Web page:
Adobe released yesterday a preview of Flash Player “Square”. It includes native 64bit support and IE9 hardware acceleration enhancement. Yes, you’ve got it! Adobe is again supporting a 64bit release of their plug-in and for all 3 platforms: Linux, Mac OS X and Windows.
Note: there is a free (libre) alternative to Adobe Flash product called Gnash, however it is still far from being stable enough on all web sites to be widely use. But anyway, it is a highly interesting project which have made recent huge improvements towards reliability and speed. You should try Gnash first and if it doesn’t work for you, then go for Adobe.
Update: Flash Player “Square” is now Flash Player 11, and there is a second beta released this August 2011.
The major problem faced by 64-bit Linux users is getting Flash Player to work properly on the platform. With the latest version of Ubuntu, it installs the 32-bit release of Adobe Flash Player along with the necessary 32-bit libraries so it can work.
Gnash, the free (libre) alternative is not enough mature to work on all web sites. But Adobe is currently working on a 64-bit version of its player. It is now available in the labs for download. This is still a beta, so using this plug-in could make your browser unstable (also see warning at the end of this post).
Before installing it, you should remove any previous installation of Adobe Flash Player, you can use Synaptic (System -> Administration) for this purpose.
The downloaded file has the extension .tar.gz, it is a compression format like ZIP. You can double-click on it and extract the file (libflashplayer.so) to your home directory, or use the command line: “$ tar zxf flashplayer11_rc1_install_lin_64_090611.tar.gz“. Now, you need to copy the extracted file to a system directory, close all internet browsers before doing so. It is assumed that the extracted file is in your home directory.
You can now launch Firefox or Chromium on your 64-bit system and watch Flash media content. My own experience is a more stable system! But do not forget, Flash is not a free software.
Updated 2010-06-08: Adobe issued a security warning for all Flash players (all platforms) covering 10.0.45.2 and earlier release. Which most probably means that it includes the 64bit version as well (this is not confirmed). The only safe version (recommended by Adobe itself) at the time of writing is Flash 10.1 RC which is sadly 32bit-only.
Updated 2011-08-13: Adobe released a second beta of Flash Player 11 which as 32bit and 64bit implementation. This release includes also an Adobe Flash system preference. Just uncompress the .tar.gz file in a temporary directory and copy the uncompressed usr folder to your root ‘/’ directory.
Updated 2011-10-01: Updated for the first release candidate of Flash Player 11.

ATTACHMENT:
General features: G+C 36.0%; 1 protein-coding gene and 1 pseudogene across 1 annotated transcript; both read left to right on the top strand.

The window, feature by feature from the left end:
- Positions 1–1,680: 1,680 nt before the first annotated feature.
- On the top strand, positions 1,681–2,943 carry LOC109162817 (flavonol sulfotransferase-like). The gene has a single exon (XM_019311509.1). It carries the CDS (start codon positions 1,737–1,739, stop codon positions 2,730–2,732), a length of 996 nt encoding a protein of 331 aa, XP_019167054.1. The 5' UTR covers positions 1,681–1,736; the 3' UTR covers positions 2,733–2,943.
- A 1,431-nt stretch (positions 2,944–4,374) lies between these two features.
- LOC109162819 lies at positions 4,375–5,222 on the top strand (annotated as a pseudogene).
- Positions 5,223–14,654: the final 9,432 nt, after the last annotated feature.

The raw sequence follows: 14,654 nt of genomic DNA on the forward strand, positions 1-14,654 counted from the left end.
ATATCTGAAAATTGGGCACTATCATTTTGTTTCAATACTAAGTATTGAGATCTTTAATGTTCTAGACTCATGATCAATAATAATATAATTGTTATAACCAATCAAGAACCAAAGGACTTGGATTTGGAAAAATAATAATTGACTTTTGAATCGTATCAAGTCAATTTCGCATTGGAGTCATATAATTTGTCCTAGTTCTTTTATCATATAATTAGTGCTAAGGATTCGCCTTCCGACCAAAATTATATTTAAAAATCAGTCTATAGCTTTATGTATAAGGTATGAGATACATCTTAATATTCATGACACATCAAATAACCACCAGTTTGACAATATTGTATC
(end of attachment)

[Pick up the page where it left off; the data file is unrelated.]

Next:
Google Chrome is an internet browser (or navigator) based on the free software project Chromium. Chrome is long available on Windows, but only really recently is it available on Mac OS X and Linux, though still under “beta” (meaning testing/experimental) stage.
I have been using Chrome or Chromium without any obvious differences (at least on Linux).
So why Chrome/Chromium when there is already Firefox? First it is a matter of choice, I could answer you why so many different vehicles? Second, I like the look and feel of Chrome, it optimises the use of screen real estate, it is not cluttered with many menus or actions on the toolbar and it seems to always know where I want a new tab to be opened. Third, it launches really fast.
I have to say that I am happy and delighted to hear this news. My point is that Microsoft should only be shipping a raw Windows. The computer manufacturer should then integrate Windows with a software solution of their choice, a software solution that integrates of course a browser and other tools. Just like Windows does not shipped with an office pack, but major computer vendors are adding office software applications to their computers offers.
Ubuntu Linux is designed for Human beings. It tends to be as easy as possible for all of them and to make things just work. A similar contender on this concept but in the web browser/e-mail environment is Opera. Sadly it is not open source but it is freely available to anyone and on many platforms and languages.
Opera features many enhancement regarding accessibility (and are/were pioneer in many of this area). They have integrated into their browser things like mouse gesture, voice control and many UI improvements (some were adapted in other major software) including: tabs, sessions, zoom and private data management.
It seems as if Opera has always tried to make their software more ergonomic with each new release. Something that was not really considered seriously until recently by the contenders.